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Mark Bello
Mark Bello
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Treatment for Traumatic Brain Injury Could Be On The Horizon

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Traumatic brain injuries (TBIs) can happen to anyone – a child or professional playing football, someone riding bike, someone who slips and falls or has been in a car accident. Over the past decade, emergency room visits have increased by 70 percent due to some form of TBI.

According to the Centers for Disease Control and Prevention (CDC), each year, world-wide more than 1.5 million people die and about 10 million people are hospitalized following traumatic brain injury (TBI). Many survivors experienced long term disability. Depending on the severity of injury, a TBI can have a lasting impact on quality of life for survivors – impairing thinking, decision making and reasoning, concentration, memory, movement, and/or sensation (e.g., vision or hearing), and causing emotional problems (personality changes, impulsivity, anxiety, and depression). Although approximately 75 percent of brain injuries are considered mild (not life-threatening), as many as 5.3 million people in the United States are estimated to be living with the challenges of long-term TBI-related disability. Despite the statistics, treatment of TBIs is still limited. Because little can be done to reverse the initial brain damage caused by trauma, doctors try to stabilize an individual with TBI and focus on preventing further injury.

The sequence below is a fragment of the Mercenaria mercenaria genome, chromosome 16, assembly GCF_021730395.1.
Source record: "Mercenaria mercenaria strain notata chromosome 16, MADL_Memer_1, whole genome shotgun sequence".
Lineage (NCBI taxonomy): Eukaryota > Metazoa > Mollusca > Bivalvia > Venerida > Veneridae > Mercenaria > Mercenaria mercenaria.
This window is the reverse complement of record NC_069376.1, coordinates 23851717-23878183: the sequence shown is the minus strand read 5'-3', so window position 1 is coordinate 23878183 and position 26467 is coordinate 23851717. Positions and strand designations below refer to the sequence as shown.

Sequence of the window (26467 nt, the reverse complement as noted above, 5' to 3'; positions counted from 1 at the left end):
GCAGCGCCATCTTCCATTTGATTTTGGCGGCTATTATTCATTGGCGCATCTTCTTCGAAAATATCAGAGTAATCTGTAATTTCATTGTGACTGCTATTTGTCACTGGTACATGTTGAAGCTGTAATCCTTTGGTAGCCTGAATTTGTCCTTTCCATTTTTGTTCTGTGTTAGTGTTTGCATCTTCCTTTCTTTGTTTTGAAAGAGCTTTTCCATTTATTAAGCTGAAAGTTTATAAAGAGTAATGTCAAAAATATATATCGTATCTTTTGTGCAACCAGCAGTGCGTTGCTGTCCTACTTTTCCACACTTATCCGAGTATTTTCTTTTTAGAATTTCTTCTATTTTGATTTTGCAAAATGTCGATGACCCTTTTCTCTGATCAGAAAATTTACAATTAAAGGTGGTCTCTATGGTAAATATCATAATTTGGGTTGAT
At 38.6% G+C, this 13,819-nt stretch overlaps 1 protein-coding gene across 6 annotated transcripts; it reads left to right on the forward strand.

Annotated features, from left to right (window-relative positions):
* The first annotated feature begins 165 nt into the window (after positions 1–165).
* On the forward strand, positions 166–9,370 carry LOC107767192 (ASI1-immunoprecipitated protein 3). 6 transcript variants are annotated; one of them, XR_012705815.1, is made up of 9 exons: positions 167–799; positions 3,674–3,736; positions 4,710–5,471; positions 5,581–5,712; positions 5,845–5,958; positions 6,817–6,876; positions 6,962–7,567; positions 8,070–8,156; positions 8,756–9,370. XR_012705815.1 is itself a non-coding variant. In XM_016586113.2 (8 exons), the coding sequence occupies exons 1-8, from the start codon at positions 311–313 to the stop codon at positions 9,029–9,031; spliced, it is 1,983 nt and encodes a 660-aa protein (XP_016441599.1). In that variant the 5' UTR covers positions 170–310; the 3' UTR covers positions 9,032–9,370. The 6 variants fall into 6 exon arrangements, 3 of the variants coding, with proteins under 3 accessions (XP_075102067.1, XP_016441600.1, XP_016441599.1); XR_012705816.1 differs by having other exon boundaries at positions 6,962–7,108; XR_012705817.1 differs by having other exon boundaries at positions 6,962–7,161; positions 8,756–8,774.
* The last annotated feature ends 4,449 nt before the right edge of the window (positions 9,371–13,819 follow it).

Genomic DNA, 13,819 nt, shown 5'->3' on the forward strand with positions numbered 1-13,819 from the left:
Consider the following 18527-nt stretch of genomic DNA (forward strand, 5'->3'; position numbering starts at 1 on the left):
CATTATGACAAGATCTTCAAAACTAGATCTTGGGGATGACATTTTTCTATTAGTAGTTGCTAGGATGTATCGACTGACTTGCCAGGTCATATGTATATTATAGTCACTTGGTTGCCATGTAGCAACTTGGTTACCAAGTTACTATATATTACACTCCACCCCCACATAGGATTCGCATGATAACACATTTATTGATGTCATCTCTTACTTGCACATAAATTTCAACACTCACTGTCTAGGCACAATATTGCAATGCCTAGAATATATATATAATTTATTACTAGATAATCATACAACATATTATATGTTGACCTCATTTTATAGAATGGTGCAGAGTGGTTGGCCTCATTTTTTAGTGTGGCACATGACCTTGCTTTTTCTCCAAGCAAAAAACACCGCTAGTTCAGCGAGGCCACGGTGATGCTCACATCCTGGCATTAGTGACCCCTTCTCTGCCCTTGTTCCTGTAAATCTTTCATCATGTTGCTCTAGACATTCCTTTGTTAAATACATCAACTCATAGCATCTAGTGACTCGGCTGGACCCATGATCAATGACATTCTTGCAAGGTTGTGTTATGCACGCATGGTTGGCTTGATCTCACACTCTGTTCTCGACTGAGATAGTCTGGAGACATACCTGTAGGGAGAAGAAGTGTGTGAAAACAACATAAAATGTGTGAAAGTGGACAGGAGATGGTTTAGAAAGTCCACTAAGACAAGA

TBI is a difficult injury to treat; for nearly 30 years there have been no advances in medication. Now a breakthrough may be near. UT Southwestern, the National Institutes of Health and other partners announced this week that doctors across the country will study a new drug that could help stop bleeding in the brain. Ahamed Idris, Director of Emergency Medicine at UT Southwestern explains that “the main purpose of the study is to determine the effectiveness of Tranexamic Acid, or TXA to help stabilize blood clots that are formed.” Currently, the only way to stop bleeding in the brain is to remove part of the skull and clamp the bleeder. Doctors say what is groundbreaking about TXA is that it can be administered right away by paramedics. Results of the study will determine whether TXA improves recovery and quality of life for traumatic brain injury victims, when given as soon as possible after injury. The study is expected to take a year to complete.

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